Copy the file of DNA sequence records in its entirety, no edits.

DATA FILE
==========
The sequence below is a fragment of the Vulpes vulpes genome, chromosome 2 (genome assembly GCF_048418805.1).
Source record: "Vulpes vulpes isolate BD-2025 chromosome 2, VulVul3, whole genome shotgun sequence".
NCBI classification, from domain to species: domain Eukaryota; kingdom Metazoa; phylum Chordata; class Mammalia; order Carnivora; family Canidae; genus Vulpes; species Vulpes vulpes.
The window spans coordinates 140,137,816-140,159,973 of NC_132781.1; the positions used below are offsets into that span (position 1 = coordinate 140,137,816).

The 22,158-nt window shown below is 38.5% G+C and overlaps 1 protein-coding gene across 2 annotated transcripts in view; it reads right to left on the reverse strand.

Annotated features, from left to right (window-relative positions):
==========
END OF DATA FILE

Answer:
The sequence below is a fragment of the Vulpes vulpes genome, chromosome 2 (genome assembly GCF_048418805.1).
Source record: "Vulpes vulpes isolate BD-2025 chromosome 2, VulVul3, whole genome shotgun sequence".
NCBI classification, from domain to species: domain Eukaryota; kingdom Metazoa; phylum Chordata; class Mammalia; order Carnivora; family Canidae; genus Vulpes; species Vulpes vulpes.
The window spans coordinates 140,137,816-140,159,973 of NC_132781.1; the positions used below are offsets into that span (position 1 = coordinate 140,137,816).

The 22,158-nt window shown below is 38.5% G+C and overlaps 1 protein-coding gene across 2 annotated transcripts in view; it reads right to left on the reverse strand.

Annotated features, from left to right (window-relative positions):